WASHINGTON - Brett Kavanaugh’s nomination to U.S. Supreme Court was roiled further late Thursday by incendiary tweets from a prominent friend and supporter who publicly identified another high school classmate of Kavanaugh’s as a possible attacker of a woman accusing the judge of sexually assaulting her when they were teenagers.

Ed Whelan, a former clerk to the late Justice Antonin Scalia and president of the Ethics and Public Policy Center, pointed to floor plans, online photographs and other information to suggest a location for the house party in suburban Maryland that Christine Blasey Ford described. He also named and posted photographs of the classmate he suggested could be responsible.

Ford dismissed Whelan’s theory in a statement late Thursday: “I knew them both, and socialized with” them, Ford said, adding that she had once visited the other classmate in the hospital. “There is zero chance that I would confuse them.”

Republicans on Capitol Hill and White House officials immediately sought to distance themselves from Whelan’s claims and said they were not aware of his plans to identify the former classmate, now a middle school teacher, who could not be reached for comment and did not answer the door at his house Thursday night.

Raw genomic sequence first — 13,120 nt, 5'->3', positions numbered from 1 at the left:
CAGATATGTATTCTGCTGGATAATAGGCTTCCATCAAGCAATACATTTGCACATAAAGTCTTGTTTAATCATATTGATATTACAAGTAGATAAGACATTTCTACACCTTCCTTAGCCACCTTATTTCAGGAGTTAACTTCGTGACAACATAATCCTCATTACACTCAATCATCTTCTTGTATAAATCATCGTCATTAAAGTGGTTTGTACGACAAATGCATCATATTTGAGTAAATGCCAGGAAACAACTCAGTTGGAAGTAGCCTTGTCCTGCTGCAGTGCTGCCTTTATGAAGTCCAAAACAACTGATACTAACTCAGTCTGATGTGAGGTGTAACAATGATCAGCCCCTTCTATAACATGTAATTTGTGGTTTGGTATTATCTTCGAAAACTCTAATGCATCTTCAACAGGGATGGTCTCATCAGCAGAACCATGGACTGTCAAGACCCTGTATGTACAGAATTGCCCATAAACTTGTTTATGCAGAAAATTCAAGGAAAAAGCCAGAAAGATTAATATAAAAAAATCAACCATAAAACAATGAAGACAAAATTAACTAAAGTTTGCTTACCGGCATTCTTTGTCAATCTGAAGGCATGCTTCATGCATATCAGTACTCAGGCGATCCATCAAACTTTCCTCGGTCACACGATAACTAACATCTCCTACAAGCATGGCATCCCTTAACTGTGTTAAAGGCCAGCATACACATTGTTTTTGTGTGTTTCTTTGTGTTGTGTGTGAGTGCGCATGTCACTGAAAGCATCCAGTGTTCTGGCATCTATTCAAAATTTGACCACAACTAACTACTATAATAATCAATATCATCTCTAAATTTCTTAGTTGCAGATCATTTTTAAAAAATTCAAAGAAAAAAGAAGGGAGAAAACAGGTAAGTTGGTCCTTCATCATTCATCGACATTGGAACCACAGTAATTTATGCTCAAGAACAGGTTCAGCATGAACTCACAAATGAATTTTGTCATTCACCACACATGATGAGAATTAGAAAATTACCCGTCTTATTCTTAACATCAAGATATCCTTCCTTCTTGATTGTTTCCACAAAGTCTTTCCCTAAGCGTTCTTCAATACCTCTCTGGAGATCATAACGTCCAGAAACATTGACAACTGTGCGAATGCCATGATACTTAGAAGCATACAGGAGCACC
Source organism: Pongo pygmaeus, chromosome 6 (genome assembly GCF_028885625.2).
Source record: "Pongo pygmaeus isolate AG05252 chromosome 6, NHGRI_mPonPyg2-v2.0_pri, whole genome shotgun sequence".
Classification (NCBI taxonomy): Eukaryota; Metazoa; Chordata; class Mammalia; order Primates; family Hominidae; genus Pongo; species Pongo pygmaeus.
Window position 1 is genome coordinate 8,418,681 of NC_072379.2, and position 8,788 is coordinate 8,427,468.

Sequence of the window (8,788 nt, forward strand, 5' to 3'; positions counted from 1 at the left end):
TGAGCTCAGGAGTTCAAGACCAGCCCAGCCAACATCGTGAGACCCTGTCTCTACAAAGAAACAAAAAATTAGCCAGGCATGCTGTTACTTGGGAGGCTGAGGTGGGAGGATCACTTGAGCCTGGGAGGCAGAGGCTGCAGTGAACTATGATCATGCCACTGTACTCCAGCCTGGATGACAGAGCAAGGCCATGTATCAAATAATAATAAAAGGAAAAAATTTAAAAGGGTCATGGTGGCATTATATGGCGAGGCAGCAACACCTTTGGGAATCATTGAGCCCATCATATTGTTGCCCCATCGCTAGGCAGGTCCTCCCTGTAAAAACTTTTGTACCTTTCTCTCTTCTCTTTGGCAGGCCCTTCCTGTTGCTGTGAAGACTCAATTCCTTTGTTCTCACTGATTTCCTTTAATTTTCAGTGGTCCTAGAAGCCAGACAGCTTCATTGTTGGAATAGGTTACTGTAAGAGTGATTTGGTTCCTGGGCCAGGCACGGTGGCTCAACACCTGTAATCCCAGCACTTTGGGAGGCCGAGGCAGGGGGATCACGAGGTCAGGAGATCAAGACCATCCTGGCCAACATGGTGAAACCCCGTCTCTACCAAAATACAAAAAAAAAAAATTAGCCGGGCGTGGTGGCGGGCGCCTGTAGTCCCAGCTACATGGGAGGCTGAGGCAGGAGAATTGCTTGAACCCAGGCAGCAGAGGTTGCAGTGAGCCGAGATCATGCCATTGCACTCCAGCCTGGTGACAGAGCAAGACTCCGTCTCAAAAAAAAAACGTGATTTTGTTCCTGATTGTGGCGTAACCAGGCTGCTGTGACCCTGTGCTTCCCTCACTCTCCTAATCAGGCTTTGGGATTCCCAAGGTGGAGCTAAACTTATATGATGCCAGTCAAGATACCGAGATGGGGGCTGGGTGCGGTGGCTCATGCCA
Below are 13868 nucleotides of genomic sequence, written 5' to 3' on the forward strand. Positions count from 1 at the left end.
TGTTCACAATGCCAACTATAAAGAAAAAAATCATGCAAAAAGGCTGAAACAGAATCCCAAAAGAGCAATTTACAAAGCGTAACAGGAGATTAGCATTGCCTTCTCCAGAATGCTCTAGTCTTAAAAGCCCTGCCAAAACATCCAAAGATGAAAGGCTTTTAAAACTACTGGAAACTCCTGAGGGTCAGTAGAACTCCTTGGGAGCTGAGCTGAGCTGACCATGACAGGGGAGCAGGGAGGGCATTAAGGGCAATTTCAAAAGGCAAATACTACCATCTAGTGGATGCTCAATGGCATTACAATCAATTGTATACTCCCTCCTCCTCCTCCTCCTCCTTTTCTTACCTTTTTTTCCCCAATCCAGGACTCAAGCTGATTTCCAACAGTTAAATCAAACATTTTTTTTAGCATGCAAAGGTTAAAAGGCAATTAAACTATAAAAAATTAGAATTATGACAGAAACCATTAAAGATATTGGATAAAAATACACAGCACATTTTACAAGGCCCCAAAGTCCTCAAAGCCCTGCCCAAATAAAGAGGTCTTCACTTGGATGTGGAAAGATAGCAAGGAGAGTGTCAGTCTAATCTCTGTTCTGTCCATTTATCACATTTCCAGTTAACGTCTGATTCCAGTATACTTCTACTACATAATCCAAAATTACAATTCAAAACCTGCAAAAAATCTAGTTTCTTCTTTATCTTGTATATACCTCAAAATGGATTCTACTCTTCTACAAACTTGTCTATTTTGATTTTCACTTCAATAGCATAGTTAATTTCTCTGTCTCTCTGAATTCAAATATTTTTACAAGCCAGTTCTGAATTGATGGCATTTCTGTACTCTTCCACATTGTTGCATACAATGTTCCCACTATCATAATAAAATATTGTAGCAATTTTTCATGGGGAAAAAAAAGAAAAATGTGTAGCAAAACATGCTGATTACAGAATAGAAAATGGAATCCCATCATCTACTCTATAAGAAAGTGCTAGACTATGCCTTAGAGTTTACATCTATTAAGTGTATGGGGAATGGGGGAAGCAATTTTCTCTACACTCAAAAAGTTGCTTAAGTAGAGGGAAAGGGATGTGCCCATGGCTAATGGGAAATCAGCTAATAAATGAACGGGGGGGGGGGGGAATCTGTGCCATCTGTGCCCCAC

Whelan did not respond to requests for comment. He had told people around him that he had spent several days putting together the theory and thought it was more convincing than her story, according to two friends who had talked to him.

Whelan has been involved in helping to advise Kavanaugh’s confirmation effort and is close friends with both Kavanaugh and Leonard Leo, the head of the Federalist Society who has been helping to spearhead the nomination. Kavanaugh and Whelan also worked together in the Bush administration.

Kavanaugh and his allies have been privately discussing a defense that would not question whether an incident happened to Ford, but instead would raise doubts that the attacker was Kavanaugh, according to a person familiar with the discussions.

Earlier this week, Kavanaugh told Sen. Orrin Hatch, R-Utah, one of his most fervent supporters, that Ford has the wrong perpetrator in mind and that he has not attended a party like the one Ford described in the Post account.

Ford has alleged that while she and Kavanaugh were at a house party in the early 1980s, when the two were in high school, Kavanaugh drunkenly pinned her to a bed, groped her and put his hand over her mouth to stifle her screams as he tried to take off her clothes. Kavanaugh has repeatedly denied the allegations.